Figure 1. Chromatogram of 2,3-dimethylbutane (2,3-DMB) and 2-methylpentane (2-MP) -1soquinoline Quinoline-brucine Quinoline
I i lilll 30
Figure 2. Chromatogram of nine-component mixture of alkanes and naphthenes using a quinoline-brucine column a t
CH. Cyclohexane MCP. Methylcyclapentane 24-DMP. 2,4-Dimethylpentane CP. Cyclopentane 3-MP. 3-Methylpentane
2-MP. 2-Methylpentane 2,3-DMB. 2,3-Dimethylbutane n-Pent. n-Pentane i-Pent. lsapentane
T V E , MINUTES
Figure 3. Chromatogram of isomeric hexanes and cyclopentane using squalane and isoquinoline columns in tandem a t 25' C. n-Hex. n-Hexane CP. Cyclopentane 3-MP. 3-Methylpentane
quinoline plus 0.5 gram of alkaloid per 10 grams of Celite). Ether was used a s the solvent for putting the amines on Celite. Squalane, 3%, on Celite mas prepared using petroleum ether as the solvent (0.3 gram of squalane per 30 grams of Celite). As quinine is easier t o handle than brucine, quinoline-quinine columns are preferred over quinoline-brucine columns. Other columns containing heterocyclic mixtures such as quinoline8-quinolinol and quinoline-carbazole hare not proved as effective in separations of 2.3-dimrthdbutane and 2methylpentane. Bemuse of the relatively high volatilitv of the linuid substrates. the columns &scribed should not be operated above room temperature. Helium vas used as the carrier gas and the flov rates used w r e 4-1 ml. per minute for Figures 1 and 2, and 70 ml. uer minute for Figure 3.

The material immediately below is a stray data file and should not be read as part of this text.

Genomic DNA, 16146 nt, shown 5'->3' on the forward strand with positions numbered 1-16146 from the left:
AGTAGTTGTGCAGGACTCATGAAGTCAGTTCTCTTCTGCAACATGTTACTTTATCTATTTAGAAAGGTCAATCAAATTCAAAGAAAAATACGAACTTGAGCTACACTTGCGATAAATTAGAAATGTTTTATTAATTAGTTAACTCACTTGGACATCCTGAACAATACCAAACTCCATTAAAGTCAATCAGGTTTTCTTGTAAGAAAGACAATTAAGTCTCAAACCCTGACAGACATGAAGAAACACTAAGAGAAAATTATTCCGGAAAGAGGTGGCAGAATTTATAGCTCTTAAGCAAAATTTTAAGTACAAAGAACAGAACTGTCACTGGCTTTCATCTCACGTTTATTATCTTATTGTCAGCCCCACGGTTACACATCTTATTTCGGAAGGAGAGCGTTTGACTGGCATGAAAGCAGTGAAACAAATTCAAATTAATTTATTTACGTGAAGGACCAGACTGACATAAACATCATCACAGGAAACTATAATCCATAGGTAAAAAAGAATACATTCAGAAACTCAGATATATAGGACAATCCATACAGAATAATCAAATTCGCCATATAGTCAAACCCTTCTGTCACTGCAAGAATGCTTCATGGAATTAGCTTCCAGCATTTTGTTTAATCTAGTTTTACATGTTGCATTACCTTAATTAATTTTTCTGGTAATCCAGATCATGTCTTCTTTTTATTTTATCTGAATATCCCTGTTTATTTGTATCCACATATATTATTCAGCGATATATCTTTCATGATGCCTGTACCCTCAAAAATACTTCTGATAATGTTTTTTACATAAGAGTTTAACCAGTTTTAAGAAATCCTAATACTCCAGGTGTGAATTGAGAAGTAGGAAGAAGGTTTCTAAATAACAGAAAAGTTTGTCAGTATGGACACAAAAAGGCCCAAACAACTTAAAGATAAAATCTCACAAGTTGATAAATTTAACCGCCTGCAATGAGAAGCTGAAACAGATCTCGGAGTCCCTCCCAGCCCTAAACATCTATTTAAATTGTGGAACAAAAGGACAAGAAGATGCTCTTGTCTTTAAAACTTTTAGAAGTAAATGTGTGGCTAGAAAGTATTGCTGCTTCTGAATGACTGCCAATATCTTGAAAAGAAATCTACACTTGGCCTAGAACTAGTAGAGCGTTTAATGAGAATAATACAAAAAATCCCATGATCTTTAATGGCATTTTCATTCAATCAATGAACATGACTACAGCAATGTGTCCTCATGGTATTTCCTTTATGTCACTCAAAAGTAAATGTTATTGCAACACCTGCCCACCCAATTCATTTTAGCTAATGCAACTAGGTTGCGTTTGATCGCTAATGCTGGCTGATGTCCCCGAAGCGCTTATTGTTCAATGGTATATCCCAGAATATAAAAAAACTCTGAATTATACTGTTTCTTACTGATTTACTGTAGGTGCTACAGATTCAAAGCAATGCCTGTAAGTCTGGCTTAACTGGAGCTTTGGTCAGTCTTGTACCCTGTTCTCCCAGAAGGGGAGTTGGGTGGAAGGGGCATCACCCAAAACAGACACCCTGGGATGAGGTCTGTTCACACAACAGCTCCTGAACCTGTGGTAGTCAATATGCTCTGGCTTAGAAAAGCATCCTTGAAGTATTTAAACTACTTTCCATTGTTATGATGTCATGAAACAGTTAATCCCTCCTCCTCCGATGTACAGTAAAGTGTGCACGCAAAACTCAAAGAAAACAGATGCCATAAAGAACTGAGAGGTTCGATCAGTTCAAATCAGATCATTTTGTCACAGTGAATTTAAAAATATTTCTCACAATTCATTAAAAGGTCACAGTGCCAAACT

2-MP. 2-Methylpentans 2,3-DMB. 2,3-Dimethylbutane 2,2-DMB. 2,2-Dimethylbutane RESULTS AND DISCUSSION